Former death row inmate McCoy files lawsuit against state

Isaiah W. McCoy

DOVER — Claiming an unfair conviction for an alleged murder in 2010, former death row inmate Isaiah W. McCoy filed a federal lawsuit against the state and former officials last week.

According to the Associated Press Wednesday, Mr. McCoy claims he was wrongfully and maliciously investigated, prosecuted and incarcerated.

Mr. McCoy also claims state police and prosecutors knew or should have known he was innocent of the 2010 murder of James Munford, but nevertheless investigated and prosecuted him, the AP reported. The lawsuit listed the cause of action as a violation of Mr. McCoy’s constitutional and civil rights.

After a conviction and ensuing death sentence in 2012, the Delaware Supreme Court cited mistakes by a judge and prosecutor during trial when ordering a new trial. In January, Mr. McCoy was found not guilty by now-retired Superior Court Judge Robert B. Young in a bench trial.

Defendants in the suit included original prosecutors David R. Favata and Deborah Weaver, Attorney General Matt Denn, Deputy Attorneys General Greg Babowal and Stephen Smith, Delaware State Police Superintendent Col. Nathaniel McQueen Jr., former Department of Correction Commissioner Robert M. Coupe, Delaware State Police Detective Mark Ryde, former James T. Vaughn Correctional Center Warden David Pierce, Marcello Rispoli and two correctional officers identified as “Drace” and “Gill.”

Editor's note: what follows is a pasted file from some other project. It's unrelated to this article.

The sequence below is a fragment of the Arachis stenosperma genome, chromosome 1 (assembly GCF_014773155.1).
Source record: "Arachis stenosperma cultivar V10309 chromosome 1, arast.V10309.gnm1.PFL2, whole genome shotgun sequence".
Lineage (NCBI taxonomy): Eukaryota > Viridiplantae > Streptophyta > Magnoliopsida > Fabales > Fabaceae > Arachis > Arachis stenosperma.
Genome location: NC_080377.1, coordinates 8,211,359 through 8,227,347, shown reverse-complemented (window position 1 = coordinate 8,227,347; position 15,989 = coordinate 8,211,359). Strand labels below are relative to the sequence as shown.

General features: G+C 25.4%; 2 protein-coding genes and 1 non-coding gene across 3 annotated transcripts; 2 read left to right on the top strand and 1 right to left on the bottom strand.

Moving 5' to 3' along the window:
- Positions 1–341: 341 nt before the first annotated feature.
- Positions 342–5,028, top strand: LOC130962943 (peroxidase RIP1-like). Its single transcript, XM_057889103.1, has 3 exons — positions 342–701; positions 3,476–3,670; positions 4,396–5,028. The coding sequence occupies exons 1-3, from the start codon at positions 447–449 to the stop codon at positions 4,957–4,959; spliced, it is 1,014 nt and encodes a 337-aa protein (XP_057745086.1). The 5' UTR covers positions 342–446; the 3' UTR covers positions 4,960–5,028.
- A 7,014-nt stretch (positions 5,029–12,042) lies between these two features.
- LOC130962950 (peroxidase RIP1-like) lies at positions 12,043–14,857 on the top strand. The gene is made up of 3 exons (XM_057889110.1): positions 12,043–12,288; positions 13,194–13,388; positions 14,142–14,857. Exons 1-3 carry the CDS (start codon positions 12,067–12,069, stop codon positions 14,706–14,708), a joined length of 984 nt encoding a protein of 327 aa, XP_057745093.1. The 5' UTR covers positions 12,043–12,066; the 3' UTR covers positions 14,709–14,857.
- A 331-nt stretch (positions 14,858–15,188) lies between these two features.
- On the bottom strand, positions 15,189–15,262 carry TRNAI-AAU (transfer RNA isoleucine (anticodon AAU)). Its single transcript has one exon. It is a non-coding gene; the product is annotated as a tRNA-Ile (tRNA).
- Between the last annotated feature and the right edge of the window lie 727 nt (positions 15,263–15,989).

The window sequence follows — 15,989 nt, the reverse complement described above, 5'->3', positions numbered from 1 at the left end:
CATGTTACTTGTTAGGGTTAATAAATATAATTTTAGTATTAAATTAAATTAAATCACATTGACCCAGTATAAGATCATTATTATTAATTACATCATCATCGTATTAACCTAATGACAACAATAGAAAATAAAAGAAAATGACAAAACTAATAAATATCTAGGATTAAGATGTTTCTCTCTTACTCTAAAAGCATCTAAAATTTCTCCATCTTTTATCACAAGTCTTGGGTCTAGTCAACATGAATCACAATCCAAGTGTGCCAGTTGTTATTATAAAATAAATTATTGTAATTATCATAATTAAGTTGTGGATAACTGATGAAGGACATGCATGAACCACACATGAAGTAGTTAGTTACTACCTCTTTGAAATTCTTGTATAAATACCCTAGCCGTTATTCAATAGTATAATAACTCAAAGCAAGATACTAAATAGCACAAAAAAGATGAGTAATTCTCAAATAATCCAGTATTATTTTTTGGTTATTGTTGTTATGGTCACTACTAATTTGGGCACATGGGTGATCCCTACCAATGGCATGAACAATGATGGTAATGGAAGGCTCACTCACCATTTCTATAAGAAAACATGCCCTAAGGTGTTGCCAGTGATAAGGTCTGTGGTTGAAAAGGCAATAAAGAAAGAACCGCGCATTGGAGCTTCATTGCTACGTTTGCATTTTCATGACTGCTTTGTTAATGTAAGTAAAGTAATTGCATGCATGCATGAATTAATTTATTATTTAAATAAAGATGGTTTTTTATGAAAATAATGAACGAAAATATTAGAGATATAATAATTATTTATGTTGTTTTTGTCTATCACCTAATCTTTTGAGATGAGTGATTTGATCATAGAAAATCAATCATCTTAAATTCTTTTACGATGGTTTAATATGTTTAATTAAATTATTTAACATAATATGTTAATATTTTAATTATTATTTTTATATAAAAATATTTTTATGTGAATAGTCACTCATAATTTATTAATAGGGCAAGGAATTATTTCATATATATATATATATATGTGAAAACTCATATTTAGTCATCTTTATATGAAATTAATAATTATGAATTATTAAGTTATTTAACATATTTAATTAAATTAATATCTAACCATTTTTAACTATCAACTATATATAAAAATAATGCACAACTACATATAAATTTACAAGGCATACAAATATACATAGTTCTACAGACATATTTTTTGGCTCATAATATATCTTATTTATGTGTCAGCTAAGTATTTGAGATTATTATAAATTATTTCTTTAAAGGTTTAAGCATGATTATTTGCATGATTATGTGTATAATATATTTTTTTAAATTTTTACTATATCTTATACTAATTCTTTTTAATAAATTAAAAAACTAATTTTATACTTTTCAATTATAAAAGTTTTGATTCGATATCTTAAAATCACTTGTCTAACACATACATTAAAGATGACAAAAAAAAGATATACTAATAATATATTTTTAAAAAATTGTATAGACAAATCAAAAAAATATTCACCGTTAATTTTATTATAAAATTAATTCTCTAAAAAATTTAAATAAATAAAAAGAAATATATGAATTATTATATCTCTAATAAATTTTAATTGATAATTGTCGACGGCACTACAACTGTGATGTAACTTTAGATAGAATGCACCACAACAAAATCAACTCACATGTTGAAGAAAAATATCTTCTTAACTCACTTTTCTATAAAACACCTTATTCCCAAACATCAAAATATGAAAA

In the lawsuit filed July 28, a Delaware Supreme Court decision to suspend Mr. Favata from practicing law for six months and a day was noted.

Kent County Superior Court President Judge William L. Withham Jr. oversaw Mr. McCoy’s jury trial five years ago.

Asked for comment on the lawsuit Wednesday, the Delaware Department of Justice released a statement through spokesman Carl Kanefsky:

“With respect to Mr. McCoy’s re-trial on murder charges in 2017, the Department of Justice has stated previously that it was disappointed with the outcome of Mr. McCoy’s murder trial, but respected the decision of the court.

“David Favata has not worked for the Department of Justice since March 2015, approximately 60 days after the Supreme Court’s findings as to his conduct during Mr. McCoy’s first trial. The circumstances of his departure are a personnel matter which DOJ cannot discuss.

“The Delaware Supreme Court noted in a June 28, 2016 opinion that the Department of Correction had indicated that Mr. McCoy’s conditions of confinement while he awaited his 2017 trial were based in part on his extensive prior criminal record, including prior attempted escapes, and his misconduct while incarcerated.”

Mr. McCoy’s attorney Herbert Mondros declined comment Wednesday.

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